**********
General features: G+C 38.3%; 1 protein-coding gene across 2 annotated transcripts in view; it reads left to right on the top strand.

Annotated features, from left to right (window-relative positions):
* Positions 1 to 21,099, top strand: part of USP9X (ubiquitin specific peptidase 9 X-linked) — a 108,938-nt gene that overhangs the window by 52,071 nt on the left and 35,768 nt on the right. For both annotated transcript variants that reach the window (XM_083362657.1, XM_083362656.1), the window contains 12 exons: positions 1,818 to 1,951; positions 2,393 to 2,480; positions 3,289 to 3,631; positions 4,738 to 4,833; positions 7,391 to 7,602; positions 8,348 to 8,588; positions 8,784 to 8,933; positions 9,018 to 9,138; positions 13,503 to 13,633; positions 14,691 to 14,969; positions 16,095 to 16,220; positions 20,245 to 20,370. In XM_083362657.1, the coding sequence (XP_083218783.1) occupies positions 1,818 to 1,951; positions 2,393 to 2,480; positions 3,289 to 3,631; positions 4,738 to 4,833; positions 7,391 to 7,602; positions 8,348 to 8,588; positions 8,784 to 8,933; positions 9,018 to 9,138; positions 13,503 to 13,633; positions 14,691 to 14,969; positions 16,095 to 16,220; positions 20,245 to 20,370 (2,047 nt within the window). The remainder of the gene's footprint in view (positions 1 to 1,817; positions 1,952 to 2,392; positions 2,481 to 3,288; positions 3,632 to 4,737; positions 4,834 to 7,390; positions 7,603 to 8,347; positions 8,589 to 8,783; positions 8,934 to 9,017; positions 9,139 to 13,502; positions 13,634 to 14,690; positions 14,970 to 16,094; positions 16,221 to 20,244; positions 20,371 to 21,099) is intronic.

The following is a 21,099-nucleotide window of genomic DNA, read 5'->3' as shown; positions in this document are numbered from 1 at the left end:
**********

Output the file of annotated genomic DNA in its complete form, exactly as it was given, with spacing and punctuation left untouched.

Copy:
General features: G+C 38.3%; 1 protein-coding gene across 2 annotated transcripts in view; it reads left to right on the top strand.

Annotated features, from left to right (window-relative positions):
* Positions 1 to 21,099, top strand: part of USP9X (ubiquitin specific peptidase 9 X-linked) — a 108,938-nt gene that overhangs the window by 52,071 nt on the left and 35,768 nt on the right. For both annotated transcript variants that reach the window (XM_083362657.1, XM_083362656.1), the window contains 12 exons: positions 1,818 to 1,951; positions 2,393 to 2,480; positions 3,289 to 3,631; positions 4,738 to 4,833; positions 7,391 to 7,602; positions 8,348 to 8,588; positions 8,784 to 8,933; positions 9,018 to 9,138; positions 13,503 to 13,633; positions 14,691 to 14,969; positions 16,095 to 16,220; positions 20,245 to 20,370. In XM_083362657.1, the coding sequence (XP_083218783.1) occupies positions 1,818 to 1,951; positions 2,393 to 2,480; positions 3,289 to 3,631; positions 4,738 to 4,833; positions 7,391 to 7,602; positions 8,348 to 8,588; positions 8,784 to 8,933; positions 9,018 to 9,138; positions 13,503 to 13,633; positions 14,691 to 14,969; positions 16,095 to 16,220; positions 20,245 to 20,370 (2,047 nt within the window). The remainder of the gene's footprint in view (positions 1 to 1,817; positions 1,952 to 2,392; positions 2,481 to 3,288; positions 3,632 to 4,737; positions 4,834 to 7,390; positions 7,603 to 8,347; positions 8,589 to 8,783; positions 8,934 to 9,017; positions 9,139 to 13,502; positions 13,634 to 14,690; positions 14,970 to 16,094; positions 16,221 to 20,244; positions 20,371 to 21,099) is intronic.

The following is a 21,099-nucleotide window of genomic DNA, read 5'->3' as shown; positions in this document are numbered from 1 at the left end: